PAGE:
Tiny Victories Add Up to Big Wins for DreamBox Students at Linden Elementary
Why believing in yourself is key
There’s a term you may remember from your introductory psych classes in college called “self-efficacy.” Psychologist Albert Bandura defined self-efficacy as a person’s belief in their ability to accomplish a particular task. The idea is that if you believe you can do something, you probably can. It’s like the old Henry Ford quote: “Whether you think you can or whether you think you can’t, you’re right.”
Fourth-grade math teacher and DreamBox Nation member Jennifer Longnecker recently presented a webinar on motivation in the classroom entitled, “Acquiring an Appetite for Math.” Jennifer teaches two periods of math daily at Linden Elementary School in Oak Ridge, Tennessee. And, the students in both of her classes not only think they can do math — they’ve proven it, beyond a shadow of a doubt. They are, in fact, a study in the power of self-efficacy.
Jennifer has engendered a motivational mindset in her students that’s positively contagious and nothing short of inspirational. She uses achievements in DreamBox to reinforce self-efficacy in her students and build their confidence — one lesson at a time.
One success leads to another, and so on
Students take turns updating the number of lessons completed daily on a poster proudly displayed in the classroom. Jennifer also created a border near the ceiling that looks like a racetrack that goes all the way around the room.
On Mondays, students get to move a car with their name on it a certain distance along the road, depending upon the number of lessons they completed the previous week. Her students can visually see their progress, and where they are with relation to their classmates. They see who’s in front them, who’s behind them, and where they can go next. The track is 250 lessons long, but there’s no end. In fact, two students have completed more than 1,000 lessons and circled the room several times. And then there’s Zachary.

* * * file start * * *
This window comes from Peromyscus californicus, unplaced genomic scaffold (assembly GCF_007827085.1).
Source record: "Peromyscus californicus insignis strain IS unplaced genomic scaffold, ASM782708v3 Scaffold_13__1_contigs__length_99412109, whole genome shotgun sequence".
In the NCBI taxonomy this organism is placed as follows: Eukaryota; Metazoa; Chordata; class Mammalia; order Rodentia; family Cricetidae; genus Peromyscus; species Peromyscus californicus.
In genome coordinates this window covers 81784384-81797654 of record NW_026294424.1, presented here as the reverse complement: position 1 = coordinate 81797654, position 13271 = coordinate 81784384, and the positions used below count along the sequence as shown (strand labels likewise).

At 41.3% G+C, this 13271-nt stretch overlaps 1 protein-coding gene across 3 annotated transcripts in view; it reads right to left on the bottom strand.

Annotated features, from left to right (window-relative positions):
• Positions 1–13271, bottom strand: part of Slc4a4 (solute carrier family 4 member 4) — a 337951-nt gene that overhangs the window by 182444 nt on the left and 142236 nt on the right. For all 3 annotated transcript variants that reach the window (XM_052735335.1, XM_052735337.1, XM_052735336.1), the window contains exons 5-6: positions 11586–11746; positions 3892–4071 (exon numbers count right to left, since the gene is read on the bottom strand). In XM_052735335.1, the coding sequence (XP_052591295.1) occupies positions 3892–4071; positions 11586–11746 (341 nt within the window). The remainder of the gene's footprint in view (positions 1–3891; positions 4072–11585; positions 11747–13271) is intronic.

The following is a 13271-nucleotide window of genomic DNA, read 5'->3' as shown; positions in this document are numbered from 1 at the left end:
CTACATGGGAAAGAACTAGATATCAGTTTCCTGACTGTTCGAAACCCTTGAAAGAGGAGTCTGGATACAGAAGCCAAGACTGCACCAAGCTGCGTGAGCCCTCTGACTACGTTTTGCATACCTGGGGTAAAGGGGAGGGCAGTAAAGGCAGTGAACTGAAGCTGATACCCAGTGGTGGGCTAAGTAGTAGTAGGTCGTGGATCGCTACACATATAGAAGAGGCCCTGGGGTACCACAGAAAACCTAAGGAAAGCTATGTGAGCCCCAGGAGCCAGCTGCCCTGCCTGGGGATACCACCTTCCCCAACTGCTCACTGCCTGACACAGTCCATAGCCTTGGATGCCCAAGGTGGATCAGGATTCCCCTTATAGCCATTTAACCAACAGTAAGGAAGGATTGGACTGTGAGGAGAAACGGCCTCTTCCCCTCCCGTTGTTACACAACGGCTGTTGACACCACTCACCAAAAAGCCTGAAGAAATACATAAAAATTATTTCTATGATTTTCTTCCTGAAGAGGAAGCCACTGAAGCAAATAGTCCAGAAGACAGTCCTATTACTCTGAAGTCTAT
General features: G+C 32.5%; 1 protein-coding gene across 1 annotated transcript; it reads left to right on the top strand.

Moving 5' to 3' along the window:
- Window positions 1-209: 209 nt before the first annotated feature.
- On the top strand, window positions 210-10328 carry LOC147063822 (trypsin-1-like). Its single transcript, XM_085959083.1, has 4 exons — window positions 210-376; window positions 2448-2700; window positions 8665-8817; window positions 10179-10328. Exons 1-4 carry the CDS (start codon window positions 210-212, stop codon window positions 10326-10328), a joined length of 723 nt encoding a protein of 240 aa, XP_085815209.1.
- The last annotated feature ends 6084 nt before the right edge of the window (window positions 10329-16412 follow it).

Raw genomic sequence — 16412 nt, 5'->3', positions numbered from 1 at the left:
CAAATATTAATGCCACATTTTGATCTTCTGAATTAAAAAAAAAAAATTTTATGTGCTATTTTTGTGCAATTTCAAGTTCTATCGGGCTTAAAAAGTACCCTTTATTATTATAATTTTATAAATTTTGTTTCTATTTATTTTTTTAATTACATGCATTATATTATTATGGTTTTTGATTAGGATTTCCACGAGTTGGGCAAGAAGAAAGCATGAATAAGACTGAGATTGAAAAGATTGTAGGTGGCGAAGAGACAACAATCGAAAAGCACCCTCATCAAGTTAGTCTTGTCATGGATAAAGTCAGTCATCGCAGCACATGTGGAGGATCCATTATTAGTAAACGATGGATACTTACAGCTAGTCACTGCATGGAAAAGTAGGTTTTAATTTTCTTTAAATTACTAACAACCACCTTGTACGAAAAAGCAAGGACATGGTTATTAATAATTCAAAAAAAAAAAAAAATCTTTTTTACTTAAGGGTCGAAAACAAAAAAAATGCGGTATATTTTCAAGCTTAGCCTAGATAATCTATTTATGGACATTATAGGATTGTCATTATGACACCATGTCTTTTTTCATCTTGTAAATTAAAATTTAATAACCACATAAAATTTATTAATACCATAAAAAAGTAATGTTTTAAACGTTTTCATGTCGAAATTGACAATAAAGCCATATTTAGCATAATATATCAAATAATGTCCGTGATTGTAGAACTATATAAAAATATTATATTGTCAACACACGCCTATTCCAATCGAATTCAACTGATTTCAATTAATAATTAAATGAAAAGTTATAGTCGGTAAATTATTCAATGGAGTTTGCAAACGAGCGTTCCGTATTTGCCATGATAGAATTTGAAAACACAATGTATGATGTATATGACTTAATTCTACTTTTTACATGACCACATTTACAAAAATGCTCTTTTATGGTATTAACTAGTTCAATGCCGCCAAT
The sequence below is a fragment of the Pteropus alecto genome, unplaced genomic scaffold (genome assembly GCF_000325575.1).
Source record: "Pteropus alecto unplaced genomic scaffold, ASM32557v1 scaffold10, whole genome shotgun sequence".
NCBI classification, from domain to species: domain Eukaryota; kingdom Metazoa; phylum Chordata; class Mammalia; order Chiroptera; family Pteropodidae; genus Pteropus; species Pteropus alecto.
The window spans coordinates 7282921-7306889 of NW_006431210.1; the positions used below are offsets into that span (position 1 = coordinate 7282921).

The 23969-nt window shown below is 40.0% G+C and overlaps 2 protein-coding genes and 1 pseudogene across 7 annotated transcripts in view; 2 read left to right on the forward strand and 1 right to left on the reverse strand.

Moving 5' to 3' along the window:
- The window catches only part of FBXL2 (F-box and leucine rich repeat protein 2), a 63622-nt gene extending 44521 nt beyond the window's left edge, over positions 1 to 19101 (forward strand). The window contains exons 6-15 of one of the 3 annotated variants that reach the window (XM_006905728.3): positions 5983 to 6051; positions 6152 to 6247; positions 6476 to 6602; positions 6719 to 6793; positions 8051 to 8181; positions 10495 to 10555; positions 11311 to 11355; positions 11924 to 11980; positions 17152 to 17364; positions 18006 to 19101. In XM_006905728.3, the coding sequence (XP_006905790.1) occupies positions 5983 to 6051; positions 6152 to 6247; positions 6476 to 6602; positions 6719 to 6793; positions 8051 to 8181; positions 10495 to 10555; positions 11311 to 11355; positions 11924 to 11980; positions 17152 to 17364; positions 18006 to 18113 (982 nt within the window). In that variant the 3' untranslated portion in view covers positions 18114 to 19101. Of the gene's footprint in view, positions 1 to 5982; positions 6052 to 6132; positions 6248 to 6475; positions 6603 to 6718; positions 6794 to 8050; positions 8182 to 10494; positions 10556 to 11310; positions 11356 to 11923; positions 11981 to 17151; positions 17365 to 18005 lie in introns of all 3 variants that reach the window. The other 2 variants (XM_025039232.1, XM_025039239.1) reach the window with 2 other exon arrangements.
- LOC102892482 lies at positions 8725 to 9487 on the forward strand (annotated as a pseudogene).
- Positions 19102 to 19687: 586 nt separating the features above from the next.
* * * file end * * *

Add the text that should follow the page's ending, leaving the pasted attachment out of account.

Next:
The road to achieving 569 percent personal growth
Zachary started fourth grade on-level, and Jennifer quickly discovered he had an appetite for math. The more DreamBox lessons he completed, the more he wanted to take. He kept asking for more assignments, and eventually Jennifer let him choose the math topics he wanted to pursue. Since July of 2016, Zachary has completed 1,033 lessons and met 100 standards. He recently took fifth- and sixth-grade placement tests, and placed in sixth-grade advanced math. He’s even completing eighth-grade-level lessons in probability and statistics.
Zachary’s progress is phenomenal and serves as an inspiration to his classmates. Albert Bandura, the psychologist mentioned at the beginning of this post, says that one of the sources of self-efficacy is “social modeling.” That means that when we see people similar to ourselves “succeed by sustained effort,” we believe that we too possess similar capabilities. In short, we think, ‘if Zachary can do it, so can I.’ Zachary’s classmates, on average, have experienced 210 percent growth in less than a year’s time.
Roadblocks are just speed bumps
Of course, students occasionally hit a roadblock and struggle with a particular concept. In a traditional classroom setting this is where frustration can result in low self-efficacy, but not so in Jennifer’s classroom. She employs a number of clever morale-building strategies, including assigning a below-grade-level lesson every now and then. It allows students to refresh a foundation skill, overcome doubts, and rebuild their confidence so they’ll be motivated to persist and progress.
If you’d like to learn more about how Jennifer Longnecker keeps her fourth-grade students so engaged and motivated, you can watch this recording of her 30-minute webinar on demand. You’re bound to come away with actionable ideas that you can start applying in your own classroom immediately.
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